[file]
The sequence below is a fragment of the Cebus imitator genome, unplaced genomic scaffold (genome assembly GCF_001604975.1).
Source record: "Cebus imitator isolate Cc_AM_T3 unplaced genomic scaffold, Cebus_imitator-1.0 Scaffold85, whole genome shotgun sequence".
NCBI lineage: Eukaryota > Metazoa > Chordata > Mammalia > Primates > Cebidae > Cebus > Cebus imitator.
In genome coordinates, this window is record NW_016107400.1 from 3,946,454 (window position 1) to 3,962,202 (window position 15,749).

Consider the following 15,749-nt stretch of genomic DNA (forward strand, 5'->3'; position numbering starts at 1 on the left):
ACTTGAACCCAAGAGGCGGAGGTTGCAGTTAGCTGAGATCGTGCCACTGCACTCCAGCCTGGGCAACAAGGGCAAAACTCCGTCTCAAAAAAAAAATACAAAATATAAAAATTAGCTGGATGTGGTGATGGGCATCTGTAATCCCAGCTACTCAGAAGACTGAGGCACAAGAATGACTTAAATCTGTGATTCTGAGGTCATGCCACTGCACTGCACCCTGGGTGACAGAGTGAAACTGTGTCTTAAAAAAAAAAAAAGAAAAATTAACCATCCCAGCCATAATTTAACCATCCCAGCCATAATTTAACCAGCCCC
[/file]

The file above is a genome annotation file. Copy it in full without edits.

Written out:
The sequence below is a fragment of the Cebus imitator genome, unplaced genomic scaffold (genome assembly GCF_001604975.1).
Source record: "Cebus imitator isolate Cc_AM_T3 unplaced genomic scaffold, Cebus_imitator-1.0 Scaffold85, whole genome shotgun sequence".
NCBI lineage: Eukaryota > Metazoa > Chordata > Mammalia > Primates > Cebidae > Cebus > Cebus imitator.
In genome coordinates, this window is record NW_016107400.1 from 3,946,454 (window position 1) to 3,962,202 (window position 15,749).

Consider the following 15,749-nt stretch of genomic DNA (forward strand, 5'->3'; position numbering starts at 1 on the left):
ACTTGAACCCAAGAGGCGGAGGTTGCAGTTAGCTGAGATCGTGCCACTGCACTCCAGCCTGGGCAACAAGGGCAAAACTCCGTCTCAAAAAAAAAATACAAAATATAAAAATTAGCTGGATGTGGTGATGGGCATCTGTAATCCCAGCTACTCAGAAGACTGAGGCACAAGAATGACTTAAATCTGTGATTCTGAGGTCATGCCACTGCACTGCACCCTGGGTGACAGAGTGAAACTGTGTCTTAAAAAAAAAAAAAGAAAAATTAACCATCCCAGCCATAATTTAACCATCCCAGCCATAATTTAACCAGCCCC